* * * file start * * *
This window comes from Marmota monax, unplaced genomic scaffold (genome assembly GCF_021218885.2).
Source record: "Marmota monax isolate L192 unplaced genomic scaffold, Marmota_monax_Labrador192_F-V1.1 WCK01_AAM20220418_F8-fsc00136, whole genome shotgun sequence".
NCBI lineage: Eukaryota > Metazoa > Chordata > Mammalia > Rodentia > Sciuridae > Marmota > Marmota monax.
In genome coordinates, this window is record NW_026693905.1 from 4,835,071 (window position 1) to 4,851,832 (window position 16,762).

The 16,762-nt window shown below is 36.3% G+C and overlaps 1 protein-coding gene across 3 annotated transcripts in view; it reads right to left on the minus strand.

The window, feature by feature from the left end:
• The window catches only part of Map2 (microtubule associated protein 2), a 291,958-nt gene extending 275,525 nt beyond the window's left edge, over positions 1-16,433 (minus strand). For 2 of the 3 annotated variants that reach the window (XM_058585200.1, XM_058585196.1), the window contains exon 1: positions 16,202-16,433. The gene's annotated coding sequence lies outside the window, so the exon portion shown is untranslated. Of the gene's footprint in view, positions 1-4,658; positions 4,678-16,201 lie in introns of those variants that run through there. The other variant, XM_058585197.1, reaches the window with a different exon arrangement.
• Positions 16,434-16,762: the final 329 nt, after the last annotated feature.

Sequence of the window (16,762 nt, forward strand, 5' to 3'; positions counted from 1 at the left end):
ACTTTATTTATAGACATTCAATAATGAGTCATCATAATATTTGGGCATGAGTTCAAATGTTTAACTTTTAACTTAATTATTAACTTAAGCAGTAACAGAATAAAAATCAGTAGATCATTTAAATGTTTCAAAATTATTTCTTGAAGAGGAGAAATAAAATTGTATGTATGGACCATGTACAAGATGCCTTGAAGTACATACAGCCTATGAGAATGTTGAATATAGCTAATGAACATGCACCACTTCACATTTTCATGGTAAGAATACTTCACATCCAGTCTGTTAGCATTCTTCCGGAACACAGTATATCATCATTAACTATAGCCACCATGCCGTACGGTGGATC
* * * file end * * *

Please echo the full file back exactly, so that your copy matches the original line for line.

This window comes from Marmota monax, unplaced genomic scaffold (genome assembly GCF_021218885.2).
Source record: "Marmota monax isolate L192 unplaced genomic scaffold, Marmota_monax_Labrador192_F-V1.1 WCK01_AAM20220418_F8-fsc00136, whole genome shotgun sequence".
NCBI lineage: Eukaryota > Metazoa > Chordata > Mammalia > Rodentia > Sciuridae > Marmota > Marmota monax.
In genome coordinates, this window is record NW_026693905.1 from 4,835,071 (window position 1) to 4,851,832 (window position 16,762).

The 16,762-nt window shown below is 36.3% G+C and overlaps 1 protein-coding gene across 3 annotated transcripts in view; it reads right to left on the minus strand.

The window, feature by feature from the left end:
• The window catches only part of Map2 (microtubule associated protein 2), a 291,958-nt gene extending 275,525 nt beyond the window's left edge, over positions 1-16,433 (minus strand). For 2 of the 3 annotated variants that reach the window (XM_058585200.1, XM_058585196.1), the window contains exon 1: positions 16,202-16,433. The gene's annotated coding sequence lies outside the window, so the exon portion shown is untranslated. Of the gene's footprint in view, positions 1-4,658; positions 4,678-16,201 lie in introns of those variants that run through there. The other variant, XM_058585197.1, reaches the window with a different exon arrangement.
• Positions 16,434-16,762: the final 329 nt, after the last annotated feature.

Sequence of the window (16,762 nt, forward strand, 5' to 3'; positions counted from 1 at the left end):
ACTTTATTTATAGACATTCAATAATGAGTCATCATAATATTTGGGCATGAGTTCAAATGTTTAACTTTTAACTTAATTATTAACTTAAGCAGTAACAGAATAAAAATCAGTAGATCATTTAAATGTTTCAAAATTATTTCTTGAAGAGGAGAAATAAAATTGTATGTATGGACCATGTACAAGATGCCTTGAAGTACATACAGCCTATGAGAATGTTGAATATAGCTAATGAACATGCACCACTTCACATTTTCATGGTAAGAATACTTCACATCCAGTCTGTTAGCATTCTTCCGGAACACAGTATATCATCATTAACTATAGCCACCATGCCGTACGGTGGATC